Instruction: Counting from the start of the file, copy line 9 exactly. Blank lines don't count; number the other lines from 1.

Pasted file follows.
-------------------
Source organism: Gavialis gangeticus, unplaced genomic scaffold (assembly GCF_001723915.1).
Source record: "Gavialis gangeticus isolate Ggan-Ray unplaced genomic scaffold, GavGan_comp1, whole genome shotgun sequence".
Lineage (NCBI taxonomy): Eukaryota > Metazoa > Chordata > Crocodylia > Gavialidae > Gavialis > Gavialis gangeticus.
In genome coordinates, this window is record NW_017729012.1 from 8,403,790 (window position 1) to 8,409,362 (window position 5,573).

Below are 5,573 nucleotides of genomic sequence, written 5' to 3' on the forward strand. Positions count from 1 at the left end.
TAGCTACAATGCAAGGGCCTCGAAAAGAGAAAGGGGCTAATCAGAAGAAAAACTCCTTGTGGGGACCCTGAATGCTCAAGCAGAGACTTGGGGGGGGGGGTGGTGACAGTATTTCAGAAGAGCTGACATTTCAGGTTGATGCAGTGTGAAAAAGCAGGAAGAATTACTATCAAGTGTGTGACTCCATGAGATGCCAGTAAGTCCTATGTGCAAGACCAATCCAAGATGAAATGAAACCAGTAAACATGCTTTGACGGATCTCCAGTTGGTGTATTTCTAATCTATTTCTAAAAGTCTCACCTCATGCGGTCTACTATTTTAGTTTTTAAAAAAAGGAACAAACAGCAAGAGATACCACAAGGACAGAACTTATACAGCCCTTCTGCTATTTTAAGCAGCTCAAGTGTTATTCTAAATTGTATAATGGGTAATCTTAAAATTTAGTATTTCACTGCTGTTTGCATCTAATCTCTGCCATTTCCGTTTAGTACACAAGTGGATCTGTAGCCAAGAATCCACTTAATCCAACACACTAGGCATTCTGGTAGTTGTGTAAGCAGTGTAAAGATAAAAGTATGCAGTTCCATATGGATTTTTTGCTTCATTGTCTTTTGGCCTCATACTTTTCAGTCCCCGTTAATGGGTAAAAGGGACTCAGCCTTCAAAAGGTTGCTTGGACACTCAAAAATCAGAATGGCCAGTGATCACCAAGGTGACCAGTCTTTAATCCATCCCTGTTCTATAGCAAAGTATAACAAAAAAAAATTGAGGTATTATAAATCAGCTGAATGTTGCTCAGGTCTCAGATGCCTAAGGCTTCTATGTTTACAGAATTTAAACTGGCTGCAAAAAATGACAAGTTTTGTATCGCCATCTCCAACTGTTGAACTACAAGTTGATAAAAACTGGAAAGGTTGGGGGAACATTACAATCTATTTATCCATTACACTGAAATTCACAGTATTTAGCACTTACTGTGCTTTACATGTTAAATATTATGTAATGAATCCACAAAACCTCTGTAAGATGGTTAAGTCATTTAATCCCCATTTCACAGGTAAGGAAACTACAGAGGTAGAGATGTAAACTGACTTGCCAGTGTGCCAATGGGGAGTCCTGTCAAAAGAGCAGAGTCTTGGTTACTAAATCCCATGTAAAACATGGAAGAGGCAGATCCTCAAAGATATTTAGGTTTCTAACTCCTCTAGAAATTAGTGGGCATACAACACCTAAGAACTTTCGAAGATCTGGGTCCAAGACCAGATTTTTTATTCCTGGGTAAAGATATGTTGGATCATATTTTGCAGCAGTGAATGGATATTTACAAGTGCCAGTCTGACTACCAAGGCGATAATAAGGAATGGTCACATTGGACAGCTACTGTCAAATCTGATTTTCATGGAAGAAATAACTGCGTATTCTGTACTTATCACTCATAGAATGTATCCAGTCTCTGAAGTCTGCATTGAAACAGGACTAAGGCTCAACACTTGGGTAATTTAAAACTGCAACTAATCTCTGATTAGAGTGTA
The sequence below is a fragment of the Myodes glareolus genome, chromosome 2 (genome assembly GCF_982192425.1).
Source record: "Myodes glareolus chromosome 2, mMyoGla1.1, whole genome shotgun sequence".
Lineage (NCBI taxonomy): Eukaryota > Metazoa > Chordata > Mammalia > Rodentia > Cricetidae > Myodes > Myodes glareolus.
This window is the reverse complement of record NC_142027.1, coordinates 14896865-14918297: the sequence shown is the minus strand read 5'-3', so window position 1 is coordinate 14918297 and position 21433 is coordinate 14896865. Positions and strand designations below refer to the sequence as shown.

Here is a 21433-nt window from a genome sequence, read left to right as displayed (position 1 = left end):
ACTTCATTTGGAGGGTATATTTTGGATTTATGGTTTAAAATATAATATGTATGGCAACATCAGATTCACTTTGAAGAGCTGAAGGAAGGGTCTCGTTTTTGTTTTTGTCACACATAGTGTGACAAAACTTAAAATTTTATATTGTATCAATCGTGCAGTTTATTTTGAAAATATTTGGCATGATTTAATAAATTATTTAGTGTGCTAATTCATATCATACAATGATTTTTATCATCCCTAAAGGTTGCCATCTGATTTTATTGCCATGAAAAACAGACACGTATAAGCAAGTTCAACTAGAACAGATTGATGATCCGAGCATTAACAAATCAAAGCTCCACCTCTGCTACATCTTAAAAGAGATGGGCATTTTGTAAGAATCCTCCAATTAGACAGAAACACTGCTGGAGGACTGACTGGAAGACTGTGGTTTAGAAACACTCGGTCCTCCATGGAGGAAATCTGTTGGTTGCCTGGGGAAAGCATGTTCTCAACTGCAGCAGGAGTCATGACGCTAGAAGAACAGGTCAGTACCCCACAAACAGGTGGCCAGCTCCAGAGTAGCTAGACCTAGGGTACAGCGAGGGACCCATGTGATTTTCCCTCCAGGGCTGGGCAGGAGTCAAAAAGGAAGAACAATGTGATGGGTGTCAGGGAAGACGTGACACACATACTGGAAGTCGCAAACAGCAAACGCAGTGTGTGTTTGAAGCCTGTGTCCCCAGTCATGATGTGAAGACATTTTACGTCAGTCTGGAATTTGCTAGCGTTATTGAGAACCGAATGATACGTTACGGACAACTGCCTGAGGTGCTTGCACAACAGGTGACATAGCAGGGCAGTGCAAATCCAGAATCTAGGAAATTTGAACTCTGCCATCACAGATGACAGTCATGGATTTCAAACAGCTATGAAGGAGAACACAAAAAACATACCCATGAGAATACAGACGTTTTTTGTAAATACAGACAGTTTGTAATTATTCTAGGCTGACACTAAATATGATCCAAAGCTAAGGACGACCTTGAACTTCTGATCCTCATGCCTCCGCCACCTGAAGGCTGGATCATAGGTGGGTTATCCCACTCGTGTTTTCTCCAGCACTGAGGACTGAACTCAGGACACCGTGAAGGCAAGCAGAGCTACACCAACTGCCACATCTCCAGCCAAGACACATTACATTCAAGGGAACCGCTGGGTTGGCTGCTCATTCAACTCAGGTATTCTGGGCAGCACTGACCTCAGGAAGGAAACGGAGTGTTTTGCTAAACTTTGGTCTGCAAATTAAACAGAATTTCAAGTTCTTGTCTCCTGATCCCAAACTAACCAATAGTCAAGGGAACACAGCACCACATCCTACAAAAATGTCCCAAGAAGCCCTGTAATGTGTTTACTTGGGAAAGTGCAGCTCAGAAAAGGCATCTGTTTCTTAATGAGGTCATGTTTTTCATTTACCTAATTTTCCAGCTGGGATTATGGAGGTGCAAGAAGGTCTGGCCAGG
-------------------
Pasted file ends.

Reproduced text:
Lineage (NCBI taxonomy): Eukaryota > Metazoa > Chordata > Mammalia > Rodentia > Cricetidae > Myodes > Myodes glareolus.